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Its back online. ComputerWorld writes about it:

As a result of the breach, persons coming to the bank’s site were likely to be temporarily redirected to another site where Trojans and other malware were downloaded onto their computers, the employee said. The user was then brought back to the bank’s site.

Well, not exactly. If you weren’t fully patched, your machine was basically hosed with crap while you were happily viewing the site.

The bank’s IT staff thought they had the situation under control Friday morning, until they found that each time they changed the index page for the site, it was immediately replaced by the hackers. The bank then decided to bring the site down.

“The Web site was hosted externally by a hosting company in the U.S.,” the employee said. The bank has since changed the company hosting the service, though the employee clarified that the change in hosting provider had been on the cards even before the hacker attack.

Ok, that might have had something to do with it…

The attack on the Web site did not affect the bank’s online banking operations, according to the employee. The bank’s customers access online banking services through a link on the home page of the bank’s site. The online banking service is provided to users from well-protected servers hosted and monitored within the bank by Hewlett-Packard Co., the employee said.

Well, this perhaps needs clarification. If someone visited the home page of the site, and they were vulnerable, they got infected — and it has nothing to do with whether the servers were protected from HP or anyone else. It’s true that this was not a hack of the bank itself, but we did find at least one data-stealing trojan that someone could have gotten just viewing the site’s homepage.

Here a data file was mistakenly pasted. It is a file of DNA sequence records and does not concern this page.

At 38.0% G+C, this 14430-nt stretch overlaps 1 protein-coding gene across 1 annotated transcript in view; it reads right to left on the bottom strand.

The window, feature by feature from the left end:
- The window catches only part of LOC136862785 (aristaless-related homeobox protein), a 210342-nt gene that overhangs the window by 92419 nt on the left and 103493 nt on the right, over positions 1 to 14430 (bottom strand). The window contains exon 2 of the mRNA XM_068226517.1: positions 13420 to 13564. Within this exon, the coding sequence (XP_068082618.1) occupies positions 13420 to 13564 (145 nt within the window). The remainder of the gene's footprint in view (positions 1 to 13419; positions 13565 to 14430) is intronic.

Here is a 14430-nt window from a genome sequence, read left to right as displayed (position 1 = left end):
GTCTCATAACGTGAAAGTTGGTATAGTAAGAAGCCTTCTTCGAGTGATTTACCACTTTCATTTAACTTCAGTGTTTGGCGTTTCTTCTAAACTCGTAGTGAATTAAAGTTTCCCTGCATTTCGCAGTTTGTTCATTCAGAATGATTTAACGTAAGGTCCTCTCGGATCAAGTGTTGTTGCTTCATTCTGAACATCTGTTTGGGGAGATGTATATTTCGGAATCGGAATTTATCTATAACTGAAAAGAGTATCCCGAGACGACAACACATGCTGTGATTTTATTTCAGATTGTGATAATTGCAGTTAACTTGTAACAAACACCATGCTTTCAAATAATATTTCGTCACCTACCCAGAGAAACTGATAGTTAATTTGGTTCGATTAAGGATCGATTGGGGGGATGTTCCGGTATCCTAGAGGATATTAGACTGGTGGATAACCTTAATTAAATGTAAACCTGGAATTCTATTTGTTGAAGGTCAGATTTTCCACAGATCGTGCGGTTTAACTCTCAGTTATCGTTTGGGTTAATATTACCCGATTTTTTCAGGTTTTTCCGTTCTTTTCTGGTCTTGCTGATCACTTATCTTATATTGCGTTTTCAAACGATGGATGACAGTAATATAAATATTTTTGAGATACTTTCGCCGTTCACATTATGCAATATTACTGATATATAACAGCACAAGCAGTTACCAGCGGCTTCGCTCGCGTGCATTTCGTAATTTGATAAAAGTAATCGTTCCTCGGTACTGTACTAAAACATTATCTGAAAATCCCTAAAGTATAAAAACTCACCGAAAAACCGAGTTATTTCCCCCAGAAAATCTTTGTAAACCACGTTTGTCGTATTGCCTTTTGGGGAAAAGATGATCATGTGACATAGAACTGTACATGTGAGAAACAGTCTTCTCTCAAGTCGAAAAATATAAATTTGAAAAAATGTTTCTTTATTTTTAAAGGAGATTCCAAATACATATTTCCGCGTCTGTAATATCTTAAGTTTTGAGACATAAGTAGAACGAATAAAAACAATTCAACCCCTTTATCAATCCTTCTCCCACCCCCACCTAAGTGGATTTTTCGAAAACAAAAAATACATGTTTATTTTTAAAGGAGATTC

The bank is as yet not clear about the identity of the hackers, although Sunbelt suggested in its blog that it was a criminal gang, called the Russian Business Network (RBN). “We have called for the logs from the hosting provider in the U.S., and we may have some definite information then,” the employee said.

No, it was RBN.

And from the Height of Irony Department, this article from back in January extols the security initiatives of the Bank of India.

I’m not picking on the Bank of India. This kind of stuff is all too common, and it simply highlights the fact that anyone who has a presence on the web is responsible for insuring that their site is clean and safe for visitors — and especially when you have people like RBN out there, just looking for any vulnerability to use to infect users.

As a final note, credit (long overdue) for the discovery of this hack last week goes to Adam Thomas, in Sunbelt’s malware research team.

Alex Eckelberry